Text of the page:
Uncovering a Sexy Sci-Fi Future in "Vescell"

Tue, July 12th, 2011 at 10:58am PDT | Updated: July 12th, 2011 at 5:11pm

Comic Books
TJ Dietsch, Staff Writer

Big business meets sexy sci-fi in Image Comics' "Vescell"

Leave it to big business to take a scientific miracle like V-Trans -- the process of moving a person's mind into another body -- and make a buck off it. In writer Enrique Carrion's vision of the future, Vescell fills the role of the shady corporation while former Icarus City detective Mauricio "Moo" Barrino investigates potential threats to the company, its clients and its secrets. Pencilled by John "Roc" Upchurch, "Vescell" balances the technological side of the futuristic Icarus City with mysticism and demons. With the Image Comics series hitting stands in late August, Comic Book Resources spoke with Carrion about building a brave new world, the V-Trans process and Moo's role in the story.

"Vescell is a company that mixes Earth-based advanced technology and highly guarded technology called spirit tech to perform a procedure called V-Trans which is short for 'Vescell transfer,'" Carrion said. "V-Trans is the transferring of a person's mind and soul from one body into another."

As with most competitive companies, Vescell employs people to secure their assets. That's where Barrino comes in. When Vescell's holdings or clients are in danger, he's the guy who makes sure everyone -- and everything -- is safe and secure.

"Mauricio 'Moo' Barrino is a former Icarus City detective who has left the force and is now Vescell's No. 1 agent," Carrion said. "He handles the most delicate cases; that is, people who are High-risk Obtain Transfers, or 'H.O.T.' for short. That means they face some kind of threat to receiving a V-Trans, which could be a psychotic, stalking ex-husband or a demon who wants to collect on a debt."

That's right, the world of "Vescell" doesn't just have killer scientific advancements, but also a pesky demon problem thanks to an inter-dimensional portal.

"The humans of Earth are fighting for survival against various supernatural menaces that are spilling through from another dimension known as the banerealm and plaguing their existence," Carrion said. "Icarus City is the crown jewel of the world because it is monster-free, a place where humans can live a relatively normal life. [However,] the people who run the city are as twisted and corrupt as some of the monsters they work at keeping at bay, so the city is clean on the surface but very corrupt at the core."

The world of "Vescell" isn't all crime, corruption and transdimensional demons, of course; it also boasts a stylish side that Carrion and Upchurch designed.

"Icarus City is a high-tech, Art Deco-designed, beautiful city with bridges running through it and trains curling around skyscrapers," Carrion said. "One thing I'm big on is fashion. You are also going to see a lot of classic fashion from the '40s and '50s mixed with contemporary fashion. I love [designers such as] Gilded Age, Alexander McQueen and Karen Millen. I think fashion should integrate with comics a lot more. I also love classic cars; you will only see classic whips in 'Vescell,' beautiful automobiles that my artist Roc really brings to life."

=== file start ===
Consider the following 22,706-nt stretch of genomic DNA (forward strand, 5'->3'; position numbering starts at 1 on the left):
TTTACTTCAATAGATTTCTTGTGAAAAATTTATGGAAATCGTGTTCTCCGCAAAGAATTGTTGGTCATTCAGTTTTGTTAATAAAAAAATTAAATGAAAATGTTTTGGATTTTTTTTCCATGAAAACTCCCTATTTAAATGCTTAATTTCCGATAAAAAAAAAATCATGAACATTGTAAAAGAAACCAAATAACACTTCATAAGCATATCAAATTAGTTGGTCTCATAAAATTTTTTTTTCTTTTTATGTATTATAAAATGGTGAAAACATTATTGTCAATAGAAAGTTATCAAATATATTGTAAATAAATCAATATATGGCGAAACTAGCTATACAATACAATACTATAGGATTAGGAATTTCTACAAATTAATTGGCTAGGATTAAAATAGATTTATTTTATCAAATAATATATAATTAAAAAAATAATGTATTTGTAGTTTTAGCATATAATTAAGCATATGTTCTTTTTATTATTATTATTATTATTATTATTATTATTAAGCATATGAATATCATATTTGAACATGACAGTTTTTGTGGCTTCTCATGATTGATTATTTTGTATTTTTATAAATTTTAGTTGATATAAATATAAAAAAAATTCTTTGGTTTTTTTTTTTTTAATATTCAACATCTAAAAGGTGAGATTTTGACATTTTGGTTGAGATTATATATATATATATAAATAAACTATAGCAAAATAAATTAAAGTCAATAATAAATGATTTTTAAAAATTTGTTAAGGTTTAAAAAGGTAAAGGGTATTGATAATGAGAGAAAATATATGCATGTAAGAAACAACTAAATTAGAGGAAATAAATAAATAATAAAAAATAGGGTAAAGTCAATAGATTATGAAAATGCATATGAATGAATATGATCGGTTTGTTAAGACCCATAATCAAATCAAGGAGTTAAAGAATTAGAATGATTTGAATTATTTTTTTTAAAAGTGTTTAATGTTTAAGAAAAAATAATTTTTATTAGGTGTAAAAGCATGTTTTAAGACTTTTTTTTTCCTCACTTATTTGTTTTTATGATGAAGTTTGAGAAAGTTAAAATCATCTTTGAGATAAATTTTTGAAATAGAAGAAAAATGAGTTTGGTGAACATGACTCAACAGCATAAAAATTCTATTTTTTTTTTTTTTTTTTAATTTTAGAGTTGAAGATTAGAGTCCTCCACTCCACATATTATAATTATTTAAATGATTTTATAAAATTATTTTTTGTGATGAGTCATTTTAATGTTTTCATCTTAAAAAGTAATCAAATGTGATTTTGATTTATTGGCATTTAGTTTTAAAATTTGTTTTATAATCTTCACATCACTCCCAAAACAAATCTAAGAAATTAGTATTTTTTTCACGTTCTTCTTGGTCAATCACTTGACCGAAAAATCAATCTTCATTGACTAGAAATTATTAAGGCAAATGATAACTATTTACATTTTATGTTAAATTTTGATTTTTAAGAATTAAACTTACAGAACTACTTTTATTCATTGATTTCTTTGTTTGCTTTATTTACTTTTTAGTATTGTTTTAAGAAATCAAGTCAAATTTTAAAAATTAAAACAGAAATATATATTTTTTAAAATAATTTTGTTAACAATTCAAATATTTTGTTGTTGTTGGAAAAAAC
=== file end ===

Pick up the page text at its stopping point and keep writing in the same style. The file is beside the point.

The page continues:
"Vescell" incorporates elements of film noir, the supernatural and even fashion

The comic tackles a lot of big-picture issues, but at its core, gumshoe Moo is the star of the show. The former detective isn't working for Vescell just for the paycheck. He has ulterior motives much closer to his heart than his wallet.

"Moo is a man fighting not to make his destiny manifest and not fall victim to his fate," Carrion teased. "He is also trying to solve the mystery of why the love of his life has been separated from her body and why her spirit is stuck in 'the banerealm,' a second dimension which exists parallel to earth. He is hoping that the company will repay him by using their resources to find his girl."

To help him create the world of "Vescell," Carrion enlisted the help of artist John "Roc" Upchurch, who not only excelled at developing Icarus City, but also the characters that inhabit the comic.

"Roc Upchurch is a fantastic artist," Carrion said. "I am so glad to have him on board. We started working on some ideas and concepts, and then I was like 'You know what, I got this idea.' I shot him a script and he was like, 'Ooh, I'm feeling this,' so we just went in on it. He is the perfect artist to bring my story to life. The way he draws women is amazing, so his style fits perfect with all the different types of women I have in my book. My whole production team is putting in amazing work; I have a fantastic production designer/letterer, Rafael Diaz, and a great art supervisor, Evelio Tamayo."

From there it was just a matter of finding the right company to pitch the book to. Enter Image Comics, no strangers to creator-owned projects.

"I submitted 'Vescell' to Image, and a few months later I got a response from [Image Comics Publisher] Eric Stephenson, and from then it's been on," Carrion said. "I love Image; they really take care of me over there. Eric, [Art Director] Drew [Gill] and [PR & Marketing Coordinator] Sarah [deLaine] are like my personal holy trinity of comics.”

With a wild mix of science fiction, corporate espionage, action, adventure, mysticism, inter-dimensional conflicts and demons, "Vescell" sounds complicated, but Carrion sums it up quite eloquently.

"'Vescell' is vulgar, it's honest, it will make you think about emotions and things hiding in the corner of your soul trying to sneak out the attic of your mind," the creator said. "All this wrapped up in a mystic, sci-fi saga written with the sexy, smoky ink of noir scandal."

TAGS:  image comics, vescell, enrique carrion, john roc upchurch

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